Williams driver Logan Sargeant has been granted permission to start the Saudi Arabian Grand Prix on Sunday after failing to qualify for the race. The American rookie struggled to cope with the tricky demands of the Jeddah Corniche street circuit and failed to set a lap time in his three hot laps during qualifying on Saturday, forcing F1 stewards to make a decision over whether he would be allowed to race.
Regulations stipulate that drivers must set a time which is within 107 per cent of the time set by the pole-sitter in order to qualify for the event. Red Bull star Sergio Perez clinched pole position with a time of 1:28.265 in Q3, with Sargeant a massive 39 seconds adrift in total as his warm-up lap was the only one that officially counted.
However, the F1 race stewards have given the green light to the youngster to take his place on the grid for Sunday’s race and he will now start from the back of the grid.
Williams had to apply for special dispensation to allow Sargeant to race and, after having his case heard by the stewards, he has been granted permission after evidence was shown from his lap times in Friday’s practice.
The 22-year-old, currently the only American driver in the sport, failed to set a lap time after three attempts to do so were hampered by either his own errors or other driver incidents. On his first lap, he crossed the pit entry line at the end of the lap, giving the stewards no option but to delete his lap time from the timesheet.
Then, on his second attempt, Sargeant spun at Turn 22 in a high-speed incident and was fortunate not to collide with the wall as many other drivers had done, with Sky Sports commentator Martin Brundle joking that Sargeant “must have his lucky underpants on” after avoiding a nasty crash in his Williams FW44.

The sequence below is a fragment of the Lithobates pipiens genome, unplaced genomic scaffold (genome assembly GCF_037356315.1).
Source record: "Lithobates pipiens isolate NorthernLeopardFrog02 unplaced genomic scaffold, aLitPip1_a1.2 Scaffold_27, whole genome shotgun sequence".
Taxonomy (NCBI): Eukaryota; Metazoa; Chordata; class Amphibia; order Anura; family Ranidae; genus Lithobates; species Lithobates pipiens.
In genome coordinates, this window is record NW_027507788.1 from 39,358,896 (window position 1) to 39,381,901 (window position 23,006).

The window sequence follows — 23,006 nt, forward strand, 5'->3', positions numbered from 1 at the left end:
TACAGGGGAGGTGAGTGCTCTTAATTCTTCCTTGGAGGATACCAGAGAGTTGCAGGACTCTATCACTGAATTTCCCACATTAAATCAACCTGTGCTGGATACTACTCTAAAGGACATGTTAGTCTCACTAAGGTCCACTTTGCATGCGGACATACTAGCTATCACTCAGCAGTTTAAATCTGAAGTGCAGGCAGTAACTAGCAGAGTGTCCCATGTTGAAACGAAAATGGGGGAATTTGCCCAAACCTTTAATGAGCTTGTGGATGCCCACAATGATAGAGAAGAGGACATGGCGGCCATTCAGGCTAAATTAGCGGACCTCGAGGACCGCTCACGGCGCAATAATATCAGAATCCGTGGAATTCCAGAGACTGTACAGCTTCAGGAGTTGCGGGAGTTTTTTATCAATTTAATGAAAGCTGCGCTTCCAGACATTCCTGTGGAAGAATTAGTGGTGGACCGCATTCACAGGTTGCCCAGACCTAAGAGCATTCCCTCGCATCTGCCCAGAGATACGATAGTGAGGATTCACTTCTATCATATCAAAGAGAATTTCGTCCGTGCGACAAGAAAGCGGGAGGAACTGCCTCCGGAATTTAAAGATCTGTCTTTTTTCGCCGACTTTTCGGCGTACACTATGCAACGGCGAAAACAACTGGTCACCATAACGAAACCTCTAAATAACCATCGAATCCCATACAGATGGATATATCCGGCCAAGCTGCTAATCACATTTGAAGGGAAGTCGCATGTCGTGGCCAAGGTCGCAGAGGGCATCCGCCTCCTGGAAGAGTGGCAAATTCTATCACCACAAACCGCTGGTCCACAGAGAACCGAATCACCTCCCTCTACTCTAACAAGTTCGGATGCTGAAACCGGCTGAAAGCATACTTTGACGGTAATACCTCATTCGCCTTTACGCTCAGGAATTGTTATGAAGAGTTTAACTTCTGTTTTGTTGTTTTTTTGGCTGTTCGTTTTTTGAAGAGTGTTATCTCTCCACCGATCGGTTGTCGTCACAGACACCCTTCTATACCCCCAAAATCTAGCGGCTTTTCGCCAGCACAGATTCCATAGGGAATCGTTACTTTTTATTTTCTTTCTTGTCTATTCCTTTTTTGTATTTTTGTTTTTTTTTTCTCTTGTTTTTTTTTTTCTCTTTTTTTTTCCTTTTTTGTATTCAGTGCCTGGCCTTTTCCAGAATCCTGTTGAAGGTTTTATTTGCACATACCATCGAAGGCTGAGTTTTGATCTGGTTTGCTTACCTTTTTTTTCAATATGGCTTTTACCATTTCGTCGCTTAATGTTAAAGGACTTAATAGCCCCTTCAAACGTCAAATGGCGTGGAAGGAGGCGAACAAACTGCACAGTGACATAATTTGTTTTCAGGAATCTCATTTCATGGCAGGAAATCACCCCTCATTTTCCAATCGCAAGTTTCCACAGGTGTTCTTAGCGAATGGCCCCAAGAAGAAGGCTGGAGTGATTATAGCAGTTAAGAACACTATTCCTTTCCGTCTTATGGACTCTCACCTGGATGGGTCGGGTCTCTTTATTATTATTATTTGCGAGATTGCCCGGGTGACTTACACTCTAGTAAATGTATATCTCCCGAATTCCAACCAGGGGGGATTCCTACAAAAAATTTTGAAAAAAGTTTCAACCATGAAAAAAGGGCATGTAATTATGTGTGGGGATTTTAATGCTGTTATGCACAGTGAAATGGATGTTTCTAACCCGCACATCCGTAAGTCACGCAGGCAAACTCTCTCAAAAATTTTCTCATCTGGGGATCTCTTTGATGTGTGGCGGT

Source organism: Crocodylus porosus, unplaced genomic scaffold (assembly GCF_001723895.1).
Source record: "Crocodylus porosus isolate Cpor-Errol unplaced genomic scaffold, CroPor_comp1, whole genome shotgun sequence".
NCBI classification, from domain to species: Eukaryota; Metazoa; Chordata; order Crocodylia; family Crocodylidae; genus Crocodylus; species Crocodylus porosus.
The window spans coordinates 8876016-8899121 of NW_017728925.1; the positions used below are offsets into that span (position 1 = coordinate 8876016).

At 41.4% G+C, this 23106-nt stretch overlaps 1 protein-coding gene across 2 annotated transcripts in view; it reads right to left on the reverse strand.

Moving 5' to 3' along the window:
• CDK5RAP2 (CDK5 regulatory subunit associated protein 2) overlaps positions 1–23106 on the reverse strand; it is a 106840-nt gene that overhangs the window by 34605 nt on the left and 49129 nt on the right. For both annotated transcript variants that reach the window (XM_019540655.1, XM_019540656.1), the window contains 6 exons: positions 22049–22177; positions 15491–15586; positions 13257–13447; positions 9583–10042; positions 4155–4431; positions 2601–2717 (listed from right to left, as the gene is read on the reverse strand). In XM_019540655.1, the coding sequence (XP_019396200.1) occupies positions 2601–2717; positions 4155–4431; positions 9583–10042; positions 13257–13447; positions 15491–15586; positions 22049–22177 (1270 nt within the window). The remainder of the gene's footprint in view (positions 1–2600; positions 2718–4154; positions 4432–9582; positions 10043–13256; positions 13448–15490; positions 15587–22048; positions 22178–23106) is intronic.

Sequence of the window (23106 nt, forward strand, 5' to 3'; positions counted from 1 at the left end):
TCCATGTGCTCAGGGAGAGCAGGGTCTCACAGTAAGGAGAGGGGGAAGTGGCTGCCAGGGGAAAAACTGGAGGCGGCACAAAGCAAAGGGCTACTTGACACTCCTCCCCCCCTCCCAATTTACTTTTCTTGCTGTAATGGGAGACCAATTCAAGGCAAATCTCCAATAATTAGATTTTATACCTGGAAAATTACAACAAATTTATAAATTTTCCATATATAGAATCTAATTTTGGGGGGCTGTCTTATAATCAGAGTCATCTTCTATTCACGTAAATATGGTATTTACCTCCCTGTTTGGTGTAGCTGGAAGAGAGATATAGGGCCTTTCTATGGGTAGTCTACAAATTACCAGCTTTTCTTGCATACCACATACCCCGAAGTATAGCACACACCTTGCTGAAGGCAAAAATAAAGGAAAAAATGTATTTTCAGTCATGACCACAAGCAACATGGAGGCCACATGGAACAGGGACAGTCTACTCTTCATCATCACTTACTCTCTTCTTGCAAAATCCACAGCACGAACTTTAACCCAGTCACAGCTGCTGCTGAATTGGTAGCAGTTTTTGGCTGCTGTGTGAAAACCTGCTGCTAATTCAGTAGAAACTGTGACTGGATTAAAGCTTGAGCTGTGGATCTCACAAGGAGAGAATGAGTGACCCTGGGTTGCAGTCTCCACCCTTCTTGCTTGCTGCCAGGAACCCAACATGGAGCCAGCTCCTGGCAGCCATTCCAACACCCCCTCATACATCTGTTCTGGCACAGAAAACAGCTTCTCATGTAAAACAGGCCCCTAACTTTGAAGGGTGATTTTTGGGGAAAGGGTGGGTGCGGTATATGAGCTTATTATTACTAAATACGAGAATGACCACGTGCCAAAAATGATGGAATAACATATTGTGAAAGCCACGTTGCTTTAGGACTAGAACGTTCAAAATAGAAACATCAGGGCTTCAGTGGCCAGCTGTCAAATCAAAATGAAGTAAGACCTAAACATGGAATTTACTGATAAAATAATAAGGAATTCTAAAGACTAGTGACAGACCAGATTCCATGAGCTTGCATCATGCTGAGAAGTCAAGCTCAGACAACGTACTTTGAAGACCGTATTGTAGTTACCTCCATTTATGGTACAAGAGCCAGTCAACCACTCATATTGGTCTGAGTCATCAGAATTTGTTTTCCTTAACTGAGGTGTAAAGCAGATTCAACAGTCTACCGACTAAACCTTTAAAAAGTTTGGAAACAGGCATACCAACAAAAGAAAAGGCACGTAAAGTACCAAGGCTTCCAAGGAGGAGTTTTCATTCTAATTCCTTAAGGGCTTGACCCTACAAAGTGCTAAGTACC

With the clock ticking down on Q1, he missed his chance to get himself on the board with a lap time after hitting the curb at speed at Turn 22, causing damage to his floor and forcing him to abandon his lap time.
The Florida-born star impressed in his first race in Bahrain after coming home in 12th position on his debut and he will be hoping to register a similar result to make up for his disappointment in qualifying as he declared his frustration with his incident-laden qualifying session.
“It was in the event notes to not cross the pit entry line, so it’s on me,” he told F1 TV. “I feel like we need to do a better job of policing it in free practice to use it as a reference.
“I did exactly that run all weekend and [this time] it gets deleted, so that’s a bit frustrating. On the positive side, the car was super quick and I felt really good. Obviously I made a couple of mistakes but that’s just details. I’m disappointed in myself to not put a lap together for the team.
“But it is what it is. Onwards and upwards. It’s not a mistake I want to make. I was up on my first lap and I didn’t need to push as hard as I did trying to find every last 100th. It caught me out and put a lot of pressure on the last lap, which I didn’t deliver.”